Questions of Life and Death

Lessons from writer and surgeon Atul Gawande, who discussed his bestseller Being Mortal at the School of Medicine
Atul Gawande talks with Tufts medical school students
Rachel Reindorf, M21, meets Atul Gawande after his lecture. “Safety is what we want for those we love, and autonomy is what we want for ourselves,” said Gawande. “Well-being is bigger than safety and survival." Photo: Anna Miller
September 20, 2017

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How can doctors help their patients better prepare for end of life? It’s an important question that Atul Gawande grappled with in his 2014 New York Times bestseller, Being Mortal, and explored during his Dr. Maurice Segal Lecture at the Sackler Center on September 15. Being Mortal was the selection for the Common Reading Book Program for incoming medical students this fall.

In addition to being a surgeon at Brigham and Women’s Hospital and a staff writer for The New Yorker, Gawande is co-chair of the Massachusetts Coalition for Serious Illness Care. The organization seeks “to ensure that health care for everyone in Massachusetts is in accordance with their goals, values, and preferences at all stages of life and in all steps of their care.” It has reached out to School of Medicine Dean Harris Berman and the state’s other medical school deans to collaborate on curriculum changes around these issues.

Here are a few things we learned from Gawande’s talk:

The goal is not a good death; the goal is a good life to the very end. When Gawande started his research for Being Mortal, “I thought I would be writing about the dying process and the choices at the very end about what kind of death you really want,” he said. But as he talked to more than 200 patients and their family members, plus scores of geriatricians and other clinicians, he found that “people have priorities that they want us to help them with serving—priorities besides just living longer. They have reasons they want to be alive and things they are alive for. Those reasons are quite different from person to person, and they change over time.”

You have to ask. The most effective way to find out a person’s end-of-life priorities is to ask them, but doctors don’t query patients about this enough. It’s crucial because “when we don’t ask, it’s no surprise that the care we give is out-of-alignment with [a patient’s] priorities. And the result of that is suffering.”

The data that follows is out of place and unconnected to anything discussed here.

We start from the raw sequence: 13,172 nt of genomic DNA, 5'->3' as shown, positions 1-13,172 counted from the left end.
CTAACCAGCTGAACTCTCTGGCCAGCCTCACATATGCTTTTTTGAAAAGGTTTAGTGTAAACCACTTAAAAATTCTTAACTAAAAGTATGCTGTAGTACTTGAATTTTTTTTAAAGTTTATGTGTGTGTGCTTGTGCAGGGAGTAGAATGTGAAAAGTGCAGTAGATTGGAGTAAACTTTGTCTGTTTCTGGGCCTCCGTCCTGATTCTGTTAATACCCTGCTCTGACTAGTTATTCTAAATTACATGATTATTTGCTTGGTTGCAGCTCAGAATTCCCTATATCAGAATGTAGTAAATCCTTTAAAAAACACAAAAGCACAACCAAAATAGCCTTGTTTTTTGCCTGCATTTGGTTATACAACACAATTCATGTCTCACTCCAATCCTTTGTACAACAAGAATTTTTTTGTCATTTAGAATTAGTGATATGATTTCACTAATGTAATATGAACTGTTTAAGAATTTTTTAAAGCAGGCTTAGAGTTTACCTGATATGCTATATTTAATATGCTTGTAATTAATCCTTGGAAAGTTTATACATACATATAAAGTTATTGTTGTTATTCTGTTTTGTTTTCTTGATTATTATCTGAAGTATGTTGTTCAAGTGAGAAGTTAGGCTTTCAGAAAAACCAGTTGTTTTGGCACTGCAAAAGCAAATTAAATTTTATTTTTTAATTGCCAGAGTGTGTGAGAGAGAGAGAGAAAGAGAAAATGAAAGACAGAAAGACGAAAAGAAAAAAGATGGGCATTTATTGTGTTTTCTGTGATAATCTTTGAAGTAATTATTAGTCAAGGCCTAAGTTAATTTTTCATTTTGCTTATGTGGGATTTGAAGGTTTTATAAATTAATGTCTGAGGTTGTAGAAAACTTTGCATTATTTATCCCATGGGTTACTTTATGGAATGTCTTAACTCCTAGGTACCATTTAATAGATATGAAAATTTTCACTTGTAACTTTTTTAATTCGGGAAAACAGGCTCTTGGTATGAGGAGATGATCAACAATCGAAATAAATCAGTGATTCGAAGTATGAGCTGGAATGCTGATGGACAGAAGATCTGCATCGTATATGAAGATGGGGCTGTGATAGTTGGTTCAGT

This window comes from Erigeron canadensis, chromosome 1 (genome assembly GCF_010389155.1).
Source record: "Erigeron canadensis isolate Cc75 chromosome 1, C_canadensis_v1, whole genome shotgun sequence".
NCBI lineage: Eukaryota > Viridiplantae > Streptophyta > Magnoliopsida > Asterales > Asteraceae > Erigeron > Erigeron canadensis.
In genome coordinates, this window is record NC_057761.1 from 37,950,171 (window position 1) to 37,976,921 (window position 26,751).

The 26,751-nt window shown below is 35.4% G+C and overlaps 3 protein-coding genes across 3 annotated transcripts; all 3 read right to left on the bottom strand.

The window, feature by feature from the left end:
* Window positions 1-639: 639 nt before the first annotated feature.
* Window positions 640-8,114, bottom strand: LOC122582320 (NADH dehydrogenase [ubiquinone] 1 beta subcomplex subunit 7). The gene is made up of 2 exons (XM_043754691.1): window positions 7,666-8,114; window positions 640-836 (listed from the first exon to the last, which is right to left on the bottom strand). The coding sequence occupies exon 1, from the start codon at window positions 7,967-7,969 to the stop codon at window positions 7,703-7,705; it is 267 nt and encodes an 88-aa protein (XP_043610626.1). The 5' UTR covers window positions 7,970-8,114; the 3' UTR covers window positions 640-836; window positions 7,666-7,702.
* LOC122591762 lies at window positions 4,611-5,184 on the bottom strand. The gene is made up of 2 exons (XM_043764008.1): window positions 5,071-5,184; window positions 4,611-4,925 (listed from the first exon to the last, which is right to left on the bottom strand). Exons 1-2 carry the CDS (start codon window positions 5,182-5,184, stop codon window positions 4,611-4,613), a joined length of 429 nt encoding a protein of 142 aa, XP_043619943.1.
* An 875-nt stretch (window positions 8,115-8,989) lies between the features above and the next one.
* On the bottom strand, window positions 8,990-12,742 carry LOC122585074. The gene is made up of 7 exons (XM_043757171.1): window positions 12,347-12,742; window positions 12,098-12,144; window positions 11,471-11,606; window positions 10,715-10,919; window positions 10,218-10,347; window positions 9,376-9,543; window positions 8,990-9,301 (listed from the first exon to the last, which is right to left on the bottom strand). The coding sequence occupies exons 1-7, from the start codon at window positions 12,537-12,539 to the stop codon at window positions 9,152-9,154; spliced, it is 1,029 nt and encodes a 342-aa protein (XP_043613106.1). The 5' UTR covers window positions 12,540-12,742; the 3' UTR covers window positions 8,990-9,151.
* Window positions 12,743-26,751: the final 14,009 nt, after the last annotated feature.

Talk is powerful. Gawande cited a 2010 study led by Jennifer Temel from Massachusetts General Hospital that followed two groups of stage IV lung cancer patients. In one group, the patients received usual oncology care, while the other received usual oncology care plus visits with a palliative care clinician at the very beginning of their treatment. The patients who had a palliative care clinician involved in their care early on ended up choosing to stop their chemotherapy earlier and had a better quality of life. In addition, Gawande said, they spent more time at home, underwent fewer surgical procedures, and spent less time in the ICU. “And the kicker was that they lived 25 percent longer,” he said. “If this was a drug, it would be a multimillion dollar blockbuster and you all would be wondering how you could own stock in it.”

Clinicians as counselors. In the 1960s and 70s, doctors had a sort of paternalistic role—doctor knows best, Gawande said. By the 80s and 90s, “we had rejected that, appropriately, in favor of the idea that what we wanted to do was be informative doctors, nurses, and clinicians. We wanted to give people clarity about what the facts were in their situations and what their options were,” he said.

But conversations Gawande had with palliative care clinicians and geriatricians made it evident that there’s a third role: counselor. “The counseor gets really clear with you what your goals are, what your priorities are, what you’re willing to sacrifice and not willing to sacrifice,” he said. “And then, yes, we talk about the options and make a recommendation based on our experience about what is most likely to succeed in achieving what matters to you. That’s a different role—an important role.”

Autonomy matters in quality of life. Gawande interviewed nursing home residents who were miserable because every aspect of their lives—bedtime, mealtime, medication time—was tightly regulated. As one person running a home told him, it was the adult children who, fearing for their parents’ safety, usually made the decision to place their parents in nursing homes. “Safety is what we want for those we love, and autonomy is what we want for ourselves,” Gawande said. “Well-being is bigger than safety and survival. Our role as counselors … is not just to make our case for what the longer-term well-being of people is, but to enable autonomy for those choices along the way.”

Courtney Hollands can be reached at courtney.hollands@tufts.edu.

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